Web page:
The Hancock-Henderson Quill, Inc.
by: Jennifer Sparrow, Special For The Quill
On the wall of Mrs. Jean Carnes' home in Terre Haute, hangs a picture most of us would recognize.
It is the picture of six United States Marines raising the American flag during the Battle of Iwo Jima on Mount Suribachi during World War II on February 23, 1945.
The historic photo was taken by Joe Rosenthal.
Jean's picture is unique, however, in that it is signed by two of the men who were in this famous photo.
The story behind the photo of the raising of our U.S. flag during World War II is worth repeating to those unaware of this picture's history.
The picture in Jean's home once belonged to her Uncle Earl Shackelford. Earl Shackelford was a very accomplished man. Shackelford was a WWI veteran.
He was one of the few founders of the national organization of the American Legion.
He organized one of the first Boy Scout Troops west of the Mississippi. Shackelford also knew Harry S. Truman before he became a U.S. President.
Shackelford used to buy hats from Truman at a haberdashery in Independence, Missouri. He remained friends with Truman after his term as U.S. President as well.
In 1936 Earl Shackelford began his career in state government in Missouri. He served on the Workman's Compensation Commission and was then appointed by the Governor to be the Commissioner of Labor. In 1941 he was appointed Missouri State Director of the Defense Bonds Division of the U.S. Treasury.
It was during Earl Shackelford's position as State Director of the Defense Bonds Division that Earl got the privilege to meet two of the US Marines in the famous photo of the raising of the US flag at Iwo Jima.
During WWII, President Roosevelt paid for the war by selling war bonds. He decided to use the flag raising Iwo Jima photo as the symbol for his "7th Bond Drive" and requested that the survivors in the photo tour the United States during the drive to help raise money for the 7th war bond drive.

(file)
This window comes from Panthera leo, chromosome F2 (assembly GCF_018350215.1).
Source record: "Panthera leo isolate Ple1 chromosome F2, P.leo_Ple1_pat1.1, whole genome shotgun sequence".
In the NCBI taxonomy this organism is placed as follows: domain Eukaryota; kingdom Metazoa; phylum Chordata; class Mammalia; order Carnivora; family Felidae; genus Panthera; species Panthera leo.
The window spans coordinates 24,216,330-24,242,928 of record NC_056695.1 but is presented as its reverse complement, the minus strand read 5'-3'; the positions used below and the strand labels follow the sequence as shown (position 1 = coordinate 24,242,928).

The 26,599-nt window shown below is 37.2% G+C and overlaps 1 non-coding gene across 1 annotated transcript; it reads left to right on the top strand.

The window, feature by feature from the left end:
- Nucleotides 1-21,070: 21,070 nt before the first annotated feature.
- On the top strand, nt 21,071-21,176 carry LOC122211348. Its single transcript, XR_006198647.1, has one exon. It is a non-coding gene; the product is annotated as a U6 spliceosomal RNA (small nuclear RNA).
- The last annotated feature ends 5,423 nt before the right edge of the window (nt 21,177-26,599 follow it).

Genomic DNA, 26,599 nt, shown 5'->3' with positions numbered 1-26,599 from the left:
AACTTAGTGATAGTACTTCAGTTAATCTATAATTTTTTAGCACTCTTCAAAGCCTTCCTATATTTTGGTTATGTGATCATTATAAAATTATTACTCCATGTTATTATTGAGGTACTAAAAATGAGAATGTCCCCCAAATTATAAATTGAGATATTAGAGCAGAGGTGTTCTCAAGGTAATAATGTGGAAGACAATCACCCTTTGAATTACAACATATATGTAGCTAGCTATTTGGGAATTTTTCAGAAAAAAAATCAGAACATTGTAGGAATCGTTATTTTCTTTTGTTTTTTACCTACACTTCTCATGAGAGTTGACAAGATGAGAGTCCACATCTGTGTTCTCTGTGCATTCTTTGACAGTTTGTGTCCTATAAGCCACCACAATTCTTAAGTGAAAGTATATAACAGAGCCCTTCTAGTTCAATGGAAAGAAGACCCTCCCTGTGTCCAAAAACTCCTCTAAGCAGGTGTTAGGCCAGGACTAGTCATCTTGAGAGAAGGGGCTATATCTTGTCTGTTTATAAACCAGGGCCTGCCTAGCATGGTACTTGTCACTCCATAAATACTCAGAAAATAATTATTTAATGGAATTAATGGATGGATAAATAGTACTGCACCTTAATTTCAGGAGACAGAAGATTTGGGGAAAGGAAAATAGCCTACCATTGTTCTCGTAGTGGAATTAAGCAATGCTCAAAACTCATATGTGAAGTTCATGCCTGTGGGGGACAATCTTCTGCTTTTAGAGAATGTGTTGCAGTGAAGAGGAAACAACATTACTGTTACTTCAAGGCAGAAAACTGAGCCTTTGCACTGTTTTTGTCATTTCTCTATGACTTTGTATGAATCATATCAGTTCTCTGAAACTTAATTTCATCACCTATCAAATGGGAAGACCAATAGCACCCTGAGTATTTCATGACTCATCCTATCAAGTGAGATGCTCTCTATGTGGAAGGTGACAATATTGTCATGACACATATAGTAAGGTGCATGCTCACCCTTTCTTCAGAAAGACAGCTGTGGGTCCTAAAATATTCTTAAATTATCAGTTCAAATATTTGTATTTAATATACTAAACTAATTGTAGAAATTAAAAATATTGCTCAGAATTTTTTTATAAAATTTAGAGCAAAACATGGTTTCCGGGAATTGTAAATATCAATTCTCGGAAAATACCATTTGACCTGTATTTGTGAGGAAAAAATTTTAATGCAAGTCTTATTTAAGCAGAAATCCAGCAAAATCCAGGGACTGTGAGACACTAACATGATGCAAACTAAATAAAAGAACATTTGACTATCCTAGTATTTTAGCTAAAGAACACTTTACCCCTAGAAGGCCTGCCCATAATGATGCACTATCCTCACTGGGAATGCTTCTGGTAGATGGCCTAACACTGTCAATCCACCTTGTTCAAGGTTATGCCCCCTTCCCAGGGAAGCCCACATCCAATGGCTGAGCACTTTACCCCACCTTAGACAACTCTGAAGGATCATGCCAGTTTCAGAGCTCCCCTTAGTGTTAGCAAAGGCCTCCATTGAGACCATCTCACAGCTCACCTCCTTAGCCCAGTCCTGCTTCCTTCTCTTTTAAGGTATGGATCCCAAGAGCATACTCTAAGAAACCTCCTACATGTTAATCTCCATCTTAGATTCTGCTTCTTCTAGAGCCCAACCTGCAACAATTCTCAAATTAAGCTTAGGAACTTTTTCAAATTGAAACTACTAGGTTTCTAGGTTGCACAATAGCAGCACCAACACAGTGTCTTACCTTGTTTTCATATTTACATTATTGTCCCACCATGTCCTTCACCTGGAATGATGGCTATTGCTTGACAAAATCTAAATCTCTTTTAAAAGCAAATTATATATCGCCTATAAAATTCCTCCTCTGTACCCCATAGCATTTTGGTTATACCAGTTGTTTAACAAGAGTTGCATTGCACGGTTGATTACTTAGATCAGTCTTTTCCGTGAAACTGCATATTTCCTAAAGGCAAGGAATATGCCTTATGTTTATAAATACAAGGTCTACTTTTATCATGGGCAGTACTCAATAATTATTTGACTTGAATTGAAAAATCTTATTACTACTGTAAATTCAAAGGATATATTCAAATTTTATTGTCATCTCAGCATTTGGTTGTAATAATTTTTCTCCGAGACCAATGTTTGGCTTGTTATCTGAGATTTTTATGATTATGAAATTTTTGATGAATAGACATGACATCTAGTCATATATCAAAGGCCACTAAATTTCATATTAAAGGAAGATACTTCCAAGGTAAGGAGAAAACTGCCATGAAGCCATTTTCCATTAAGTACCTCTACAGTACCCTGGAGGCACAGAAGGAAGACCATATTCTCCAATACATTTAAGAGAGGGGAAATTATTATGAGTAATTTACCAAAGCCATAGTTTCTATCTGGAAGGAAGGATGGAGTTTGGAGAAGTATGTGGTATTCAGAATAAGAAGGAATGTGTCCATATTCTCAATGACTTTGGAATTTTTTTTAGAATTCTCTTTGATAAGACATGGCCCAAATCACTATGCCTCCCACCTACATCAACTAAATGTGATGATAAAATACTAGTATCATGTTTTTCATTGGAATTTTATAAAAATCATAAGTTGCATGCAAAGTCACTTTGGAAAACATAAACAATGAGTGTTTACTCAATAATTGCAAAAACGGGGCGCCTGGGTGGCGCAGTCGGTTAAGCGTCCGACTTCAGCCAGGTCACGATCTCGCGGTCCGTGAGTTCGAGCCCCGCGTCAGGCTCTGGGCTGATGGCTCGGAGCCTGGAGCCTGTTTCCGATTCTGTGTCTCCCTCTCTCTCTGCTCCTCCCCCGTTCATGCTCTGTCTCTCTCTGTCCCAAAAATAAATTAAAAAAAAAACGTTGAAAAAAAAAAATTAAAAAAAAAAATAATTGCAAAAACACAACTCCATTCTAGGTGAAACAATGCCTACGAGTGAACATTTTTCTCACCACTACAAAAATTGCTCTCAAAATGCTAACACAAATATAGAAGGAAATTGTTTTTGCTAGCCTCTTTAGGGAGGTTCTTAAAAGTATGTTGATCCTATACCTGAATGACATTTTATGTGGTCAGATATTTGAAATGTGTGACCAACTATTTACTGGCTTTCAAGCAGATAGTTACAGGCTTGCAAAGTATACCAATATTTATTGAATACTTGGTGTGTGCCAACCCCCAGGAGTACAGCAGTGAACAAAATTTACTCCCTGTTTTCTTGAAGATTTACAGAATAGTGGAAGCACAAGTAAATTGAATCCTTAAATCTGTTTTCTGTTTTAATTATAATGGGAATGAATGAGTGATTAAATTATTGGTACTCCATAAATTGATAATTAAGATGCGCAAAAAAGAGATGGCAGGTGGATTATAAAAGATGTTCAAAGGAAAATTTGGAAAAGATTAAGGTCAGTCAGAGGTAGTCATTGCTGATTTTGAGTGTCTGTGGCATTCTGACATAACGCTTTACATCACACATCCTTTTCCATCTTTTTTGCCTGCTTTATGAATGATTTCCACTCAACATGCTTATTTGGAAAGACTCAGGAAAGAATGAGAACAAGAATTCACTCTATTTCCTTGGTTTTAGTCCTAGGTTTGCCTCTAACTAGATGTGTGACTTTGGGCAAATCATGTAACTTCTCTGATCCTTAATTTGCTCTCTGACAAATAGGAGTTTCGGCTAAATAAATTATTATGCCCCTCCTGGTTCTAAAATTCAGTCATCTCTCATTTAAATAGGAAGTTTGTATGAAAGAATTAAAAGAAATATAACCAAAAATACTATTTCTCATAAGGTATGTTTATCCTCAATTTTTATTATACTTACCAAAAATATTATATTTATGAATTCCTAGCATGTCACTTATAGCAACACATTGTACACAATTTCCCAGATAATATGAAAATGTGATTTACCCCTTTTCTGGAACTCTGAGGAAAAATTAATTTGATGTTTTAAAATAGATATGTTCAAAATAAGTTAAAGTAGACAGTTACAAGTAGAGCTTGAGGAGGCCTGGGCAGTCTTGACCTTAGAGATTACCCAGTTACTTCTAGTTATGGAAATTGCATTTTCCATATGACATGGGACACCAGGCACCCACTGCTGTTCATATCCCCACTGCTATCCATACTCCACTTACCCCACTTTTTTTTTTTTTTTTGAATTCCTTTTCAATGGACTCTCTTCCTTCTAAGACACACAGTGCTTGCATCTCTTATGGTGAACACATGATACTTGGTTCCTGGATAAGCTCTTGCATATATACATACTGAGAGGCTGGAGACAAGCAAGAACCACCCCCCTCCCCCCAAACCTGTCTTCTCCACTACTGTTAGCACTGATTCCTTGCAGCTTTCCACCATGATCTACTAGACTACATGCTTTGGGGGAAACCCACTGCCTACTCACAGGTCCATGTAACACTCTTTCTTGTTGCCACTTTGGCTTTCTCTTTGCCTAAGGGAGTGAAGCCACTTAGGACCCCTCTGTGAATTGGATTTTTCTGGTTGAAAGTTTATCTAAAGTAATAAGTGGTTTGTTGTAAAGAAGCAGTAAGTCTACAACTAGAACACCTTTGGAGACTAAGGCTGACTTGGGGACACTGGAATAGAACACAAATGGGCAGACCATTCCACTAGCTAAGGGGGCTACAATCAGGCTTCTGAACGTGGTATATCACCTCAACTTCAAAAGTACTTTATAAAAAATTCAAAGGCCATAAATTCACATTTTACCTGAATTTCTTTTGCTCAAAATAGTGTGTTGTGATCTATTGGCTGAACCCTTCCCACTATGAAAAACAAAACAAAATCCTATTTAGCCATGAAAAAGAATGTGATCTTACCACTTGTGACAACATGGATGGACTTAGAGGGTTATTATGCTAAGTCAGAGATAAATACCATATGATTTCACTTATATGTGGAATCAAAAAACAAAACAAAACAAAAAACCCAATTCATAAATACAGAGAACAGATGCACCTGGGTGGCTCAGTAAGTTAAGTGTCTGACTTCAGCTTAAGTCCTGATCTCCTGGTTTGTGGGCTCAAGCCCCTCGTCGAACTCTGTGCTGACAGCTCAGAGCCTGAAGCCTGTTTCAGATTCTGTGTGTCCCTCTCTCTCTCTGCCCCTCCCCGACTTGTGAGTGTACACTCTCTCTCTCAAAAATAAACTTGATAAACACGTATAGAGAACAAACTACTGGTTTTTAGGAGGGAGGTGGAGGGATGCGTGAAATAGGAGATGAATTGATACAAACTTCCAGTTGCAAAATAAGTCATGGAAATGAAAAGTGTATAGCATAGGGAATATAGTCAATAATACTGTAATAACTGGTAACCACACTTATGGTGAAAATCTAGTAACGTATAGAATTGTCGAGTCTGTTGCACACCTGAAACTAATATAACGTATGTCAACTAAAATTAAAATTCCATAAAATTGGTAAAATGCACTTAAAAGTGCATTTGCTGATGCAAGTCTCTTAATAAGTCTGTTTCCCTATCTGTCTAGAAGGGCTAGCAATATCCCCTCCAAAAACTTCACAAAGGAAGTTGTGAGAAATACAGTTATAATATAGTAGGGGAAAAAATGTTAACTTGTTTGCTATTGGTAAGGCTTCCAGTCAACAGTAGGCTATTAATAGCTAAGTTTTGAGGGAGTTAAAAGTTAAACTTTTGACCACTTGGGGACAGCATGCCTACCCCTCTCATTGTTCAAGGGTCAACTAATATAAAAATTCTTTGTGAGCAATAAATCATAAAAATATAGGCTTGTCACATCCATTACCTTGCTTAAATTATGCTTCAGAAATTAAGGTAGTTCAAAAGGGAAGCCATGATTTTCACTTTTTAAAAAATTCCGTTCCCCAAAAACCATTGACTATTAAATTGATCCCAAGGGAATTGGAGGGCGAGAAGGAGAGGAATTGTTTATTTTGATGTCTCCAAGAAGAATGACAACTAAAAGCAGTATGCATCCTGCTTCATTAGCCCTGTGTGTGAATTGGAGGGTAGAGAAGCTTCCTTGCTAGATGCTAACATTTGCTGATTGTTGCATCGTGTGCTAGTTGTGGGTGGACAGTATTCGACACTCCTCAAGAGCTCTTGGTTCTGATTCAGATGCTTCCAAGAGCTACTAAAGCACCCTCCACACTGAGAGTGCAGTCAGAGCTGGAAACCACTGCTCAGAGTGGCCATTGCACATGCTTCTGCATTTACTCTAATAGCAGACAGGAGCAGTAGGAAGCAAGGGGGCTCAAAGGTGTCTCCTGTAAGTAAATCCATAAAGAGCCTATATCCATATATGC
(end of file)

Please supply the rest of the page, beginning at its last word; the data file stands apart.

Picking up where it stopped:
It was during this bond tour that Earl Shackelford met Rene Gagnon and John Bradley, two of the men in the flag raising at Iwo Jima photo and they each signed the photo for Earl.
History Of The Flag Raising Photo On Iwo Jima
Iwo Jima was located halfway between Japan and the Mariana Islands. American long range bombers were stationed on the Mariana Islands. Iwo Jima was used as an early warning system by the Japanese. Invading Iwo Jima was part of an island hopping strategy to defeat Japan. The island is dominated by Mount Suribachi and the American effort concentrated on isolating and capturing Suribachi first. The island was heavily fortified and the invaded U.S. Marines suffered high casualties. They achieved their goal four days after the battle began on February 23, 1945. The island would not be declared secure until 31 days later.
After the American's captured the island, it deprived the Japanese of their early warning system. The Americans later used the island as an emergency landing strip for damaged bombers which saved many American lives.
The flag raising event on February 23, 1945 in Joe Rosenthal's photo was actually the second flag raising of the day. The first U.S. flag was raised early in the morning on Mount Suribachi.
A photo of this event was taken by Staff Sergeant Louis R. Lowery, a photographer with Leatherbeck magazine. The Marines were ordered to take a patrol to raise an American flag at the summit to signal to others that had fallen.